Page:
Don't be happy about the Re 1 fine. That may not stop call drops
- Call drops have frustrated mobile phone users across India
- The govt and telecom operators blame each other for poor service
Pass the buck
- Telcos say they need more spectrum
- Govt wants them to upgrade infrastructure
More in the story
- Will TRAI\'s Re 1 fine improve the situation?
- What do the stakeholders say
Varsha Sahay, a 22-year-old student from Patna, was on a telephonic interview with the human resource department of a management college in Bengaluru, when the line suddenly went cold. It was a frustrating few minutes for her and the interview could be completed only after three attempts.
Somaditya Mukherjee, a marketing professional at a Mumbai consultancy has a similar complain. He was being interviewed for a job by the vice-president of a company when the call dropped as his car approached the Bandra Flyover. Mukherjee could reconnect after five anxious minutes and finally bagged the job, but he still recalls the episode with anger.
In Delhi, Anupam Kumar, the finance head of a business conglomerate, had to shift out to a different locality because of a patchy telecom network.
Call drops has turned into a menace in India that almost all mobile phone user can relate to. So bad is the situation that as many as a crore users changed their mobile phone service provider last year.
Telecom Minister Ravi Shankar Prasad took a tough stand on the issue. After several warnings to the telecom companies, he directed Telecom Regulatory Authority of India (TRAI) to introduce a penalty on errant operators.
Accordingly, from 1 January users would be compensated Re 1 for every dropped call, up to three calls a day. Postpaid subscribers would be compensated in their next bill. Service providers would also have to send dropped call details to subscribers within four hours via text messages.
If the situation does not improve, the regulator would review the guidelines after six months.
Telcos see red
Cellular Operators Association of India (COAI) and Association of Unified Service Providers in India (AUSPI) have already appealed to the Delhi High Court for a stay on TRAI's compensation policy. COAI has argued that the regulator isn't empowered to grant compensation to subscribers.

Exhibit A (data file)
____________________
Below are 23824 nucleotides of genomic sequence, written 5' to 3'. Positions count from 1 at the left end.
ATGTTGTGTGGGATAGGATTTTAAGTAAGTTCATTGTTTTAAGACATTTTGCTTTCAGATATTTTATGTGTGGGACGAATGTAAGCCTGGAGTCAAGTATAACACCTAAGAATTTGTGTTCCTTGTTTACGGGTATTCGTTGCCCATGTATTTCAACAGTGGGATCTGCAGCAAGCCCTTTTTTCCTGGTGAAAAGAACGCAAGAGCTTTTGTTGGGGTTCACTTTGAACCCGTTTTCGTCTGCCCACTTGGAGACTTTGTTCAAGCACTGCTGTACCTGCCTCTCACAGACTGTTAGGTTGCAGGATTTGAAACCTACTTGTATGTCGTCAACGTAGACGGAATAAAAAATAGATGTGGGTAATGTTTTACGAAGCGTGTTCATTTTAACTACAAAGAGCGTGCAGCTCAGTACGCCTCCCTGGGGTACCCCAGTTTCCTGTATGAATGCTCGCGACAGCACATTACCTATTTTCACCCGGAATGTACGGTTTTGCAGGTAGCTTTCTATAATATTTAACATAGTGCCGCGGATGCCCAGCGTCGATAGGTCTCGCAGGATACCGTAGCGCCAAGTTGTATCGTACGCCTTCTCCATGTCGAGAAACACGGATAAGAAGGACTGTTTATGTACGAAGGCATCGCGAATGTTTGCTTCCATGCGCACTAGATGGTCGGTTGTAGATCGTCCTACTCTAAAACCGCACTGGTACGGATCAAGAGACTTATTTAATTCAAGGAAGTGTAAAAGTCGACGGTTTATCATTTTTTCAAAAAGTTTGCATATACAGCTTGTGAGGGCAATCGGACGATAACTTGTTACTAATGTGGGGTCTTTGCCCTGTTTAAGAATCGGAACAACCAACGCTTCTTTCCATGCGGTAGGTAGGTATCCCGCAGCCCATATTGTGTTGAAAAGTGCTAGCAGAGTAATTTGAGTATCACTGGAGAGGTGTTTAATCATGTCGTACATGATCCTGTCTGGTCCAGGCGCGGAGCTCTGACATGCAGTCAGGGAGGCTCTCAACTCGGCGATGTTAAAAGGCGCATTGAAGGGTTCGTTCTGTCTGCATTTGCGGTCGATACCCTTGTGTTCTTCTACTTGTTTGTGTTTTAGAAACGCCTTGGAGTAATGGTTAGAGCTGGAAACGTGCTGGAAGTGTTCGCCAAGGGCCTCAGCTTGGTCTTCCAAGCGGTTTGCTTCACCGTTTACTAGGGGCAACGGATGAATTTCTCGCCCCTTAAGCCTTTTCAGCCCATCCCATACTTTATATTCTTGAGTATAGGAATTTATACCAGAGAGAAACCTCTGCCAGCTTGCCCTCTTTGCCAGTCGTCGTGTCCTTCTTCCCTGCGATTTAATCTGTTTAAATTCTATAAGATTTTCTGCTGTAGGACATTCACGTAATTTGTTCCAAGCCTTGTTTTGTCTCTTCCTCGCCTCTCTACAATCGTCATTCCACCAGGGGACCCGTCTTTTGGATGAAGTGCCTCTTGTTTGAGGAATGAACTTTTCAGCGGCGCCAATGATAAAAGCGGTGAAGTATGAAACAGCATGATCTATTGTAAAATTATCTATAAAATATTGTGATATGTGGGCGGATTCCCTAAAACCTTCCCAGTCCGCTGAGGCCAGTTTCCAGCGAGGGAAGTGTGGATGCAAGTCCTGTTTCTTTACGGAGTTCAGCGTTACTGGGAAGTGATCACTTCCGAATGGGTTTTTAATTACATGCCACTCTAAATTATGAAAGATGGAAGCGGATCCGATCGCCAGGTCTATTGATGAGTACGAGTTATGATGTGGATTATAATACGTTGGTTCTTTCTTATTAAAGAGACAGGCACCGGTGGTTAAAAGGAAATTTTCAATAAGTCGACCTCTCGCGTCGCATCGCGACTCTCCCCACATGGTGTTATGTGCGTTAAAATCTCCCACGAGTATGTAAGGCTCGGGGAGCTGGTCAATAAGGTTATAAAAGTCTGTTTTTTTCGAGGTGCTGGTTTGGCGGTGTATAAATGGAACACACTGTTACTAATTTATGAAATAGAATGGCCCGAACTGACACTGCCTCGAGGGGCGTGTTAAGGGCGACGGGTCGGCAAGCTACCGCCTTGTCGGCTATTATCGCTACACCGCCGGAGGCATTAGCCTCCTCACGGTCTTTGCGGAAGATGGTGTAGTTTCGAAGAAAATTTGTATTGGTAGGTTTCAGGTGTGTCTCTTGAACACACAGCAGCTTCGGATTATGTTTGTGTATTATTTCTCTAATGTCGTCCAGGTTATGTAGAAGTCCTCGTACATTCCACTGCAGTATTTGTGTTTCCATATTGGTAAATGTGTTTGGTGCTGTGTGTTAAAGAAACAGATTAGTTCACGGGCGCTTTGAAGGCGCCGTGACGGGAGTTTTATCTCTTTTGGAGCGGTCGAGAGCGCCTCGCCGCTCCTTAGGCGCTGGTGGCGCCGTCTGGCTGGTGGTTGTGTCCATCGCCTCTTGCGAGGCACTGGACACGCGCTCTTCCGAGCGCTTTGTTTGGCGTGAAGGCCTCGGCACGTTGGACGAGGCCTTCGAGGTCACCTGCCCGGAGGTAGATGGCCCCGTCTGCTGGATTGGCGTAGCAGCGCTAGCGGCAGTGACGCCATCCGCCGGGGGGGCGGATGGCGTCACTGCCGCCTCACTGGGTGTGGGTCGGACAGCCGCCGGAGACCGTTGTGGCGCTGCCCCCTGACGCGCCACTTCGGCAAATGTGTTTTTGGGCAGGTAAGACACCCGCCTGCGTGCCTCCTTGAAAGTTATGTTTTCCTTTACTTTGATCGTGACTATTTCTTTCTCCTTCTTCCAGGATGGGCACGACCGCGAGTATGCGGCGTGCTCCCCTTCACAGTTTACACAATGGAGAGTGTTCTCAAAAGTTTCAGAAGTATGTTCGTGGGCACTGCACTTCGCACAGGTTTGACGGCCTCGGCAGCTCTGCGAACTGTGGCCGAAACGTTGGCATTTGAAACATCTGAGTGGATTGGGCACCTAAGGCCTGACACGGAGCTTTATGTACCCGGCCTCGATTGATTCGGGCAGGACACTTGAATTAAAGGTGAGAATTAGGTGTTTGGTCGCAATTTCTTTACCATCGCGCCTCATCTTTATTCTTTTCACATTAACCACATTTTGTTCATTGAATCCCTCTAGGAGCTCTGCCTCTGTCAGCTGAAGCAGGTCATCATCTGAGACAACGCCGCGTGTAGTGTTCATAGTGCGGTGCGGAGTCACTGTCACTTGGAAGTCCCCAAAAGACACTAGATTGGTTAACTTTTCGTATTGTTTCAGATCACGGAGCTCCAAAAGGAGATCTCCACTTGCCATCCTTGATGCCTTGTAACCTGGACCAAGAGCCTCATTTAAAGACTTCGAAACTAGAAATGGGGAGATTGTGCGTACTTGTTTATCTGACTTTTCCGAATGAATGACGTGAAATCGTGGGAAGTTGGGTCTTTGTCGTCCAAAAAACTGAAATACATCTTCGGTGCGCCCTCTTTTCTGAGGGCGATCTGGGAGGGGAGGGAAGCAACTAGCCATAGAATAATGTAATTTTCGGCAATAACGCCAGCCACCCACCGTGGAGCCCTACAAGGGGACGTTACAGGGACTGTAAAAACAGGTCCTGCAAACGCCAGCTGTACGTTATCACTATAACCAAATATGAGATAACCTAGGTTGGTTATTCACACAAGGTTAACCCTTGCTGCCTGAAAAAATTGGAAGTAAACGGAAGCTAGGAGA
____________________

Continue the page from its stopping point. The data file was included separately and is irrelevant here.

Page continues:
The telecom operators actually blame the government for call drops. COAI has repeatedly said the government has not provided telecom operators with enough spectrum - the airwaves that carry mobile signals.
An average 12-15 MHz spectrum is available to operators in India, whereas the international average is 45-50 Mhz, according to COAI.
What the government says
The telecom ministry has maintained that there is no shortage of spectrum in the country. The government has allocated 470 Mhz of new spectrum waves to telecom companies in the past one year, but there has not been any improvement in the quality of service.
According to the government, telecom operators have not invested enough in infrastructure.
According to industry estimates, the number of mobile consumers has jumped to 97 crore in 2015 from 57.4 crore in 2010. Compared to the 66% increase, the number of mobile towers has gone up only 33% in the same period.
In the past 3-4 years, health activists have increasingly opposed installation of mobile towers in residential areas. Some 186 mobile sites were pulled down in Delhi in three years due to opposition from resident welfare associations. In Mumbai, the number was around 120.
Lack of funds
The debt of telecom companies is expected to more than double in five years through 2018 to Rs 58,900 crore by 2018 from Rs 27,500 crore, according to COAI's 2014-15 annual report.
At $3, average revenue per user (ARPU) telecom operators in India is among the lowest in the Asia-Pacific region. In China it is $9.1, in Malaysia $14.7, in Australia $41.2 and in Japan $41.5.
The penalties may further eat into the revenue of companies.
Where lies the problem
"We cannot deny that operators share responsibility for the poor quality of service. But TRAI's approach is unrealistic and unprecedented anywhere in the world," Mahesh Uppal, a telecom expert, says.
"TRAI failed to make the telecom market to fix call quality. If it had, operators would be forced to improve, else lose out to competition."
The call drops are not a result of spectrum shortage, but faulty base transceiver station (BTS)
The call drops are not a result of spectrum shortage, but faulty base transceiver station (BTS), the instrument that transmits network signals, says BK Syngal, former chairman of VSNL.
"The penalty clause has antagonised the industry. Now both the government as well as the operators will say the matter is subjudice and there would be no action. Instead, the government should have given telecom operators a list of faulty Base Transceiver Station (BTS) or the instrument that transmits network signals."
On the other hand, consumer help-groups are happy with the government's decision. According to them, penalising errant service providers is the only way control them.
" We had been demanding a penalty for a long time. The telecom operators are not ready to invest in the infrastructure and want to only make profits. Now that the government has decided to levy penalty, they will have to improve their services," JK Bhagat, the managing trustee of a Bihar-based consumer group, Sanrakshan says.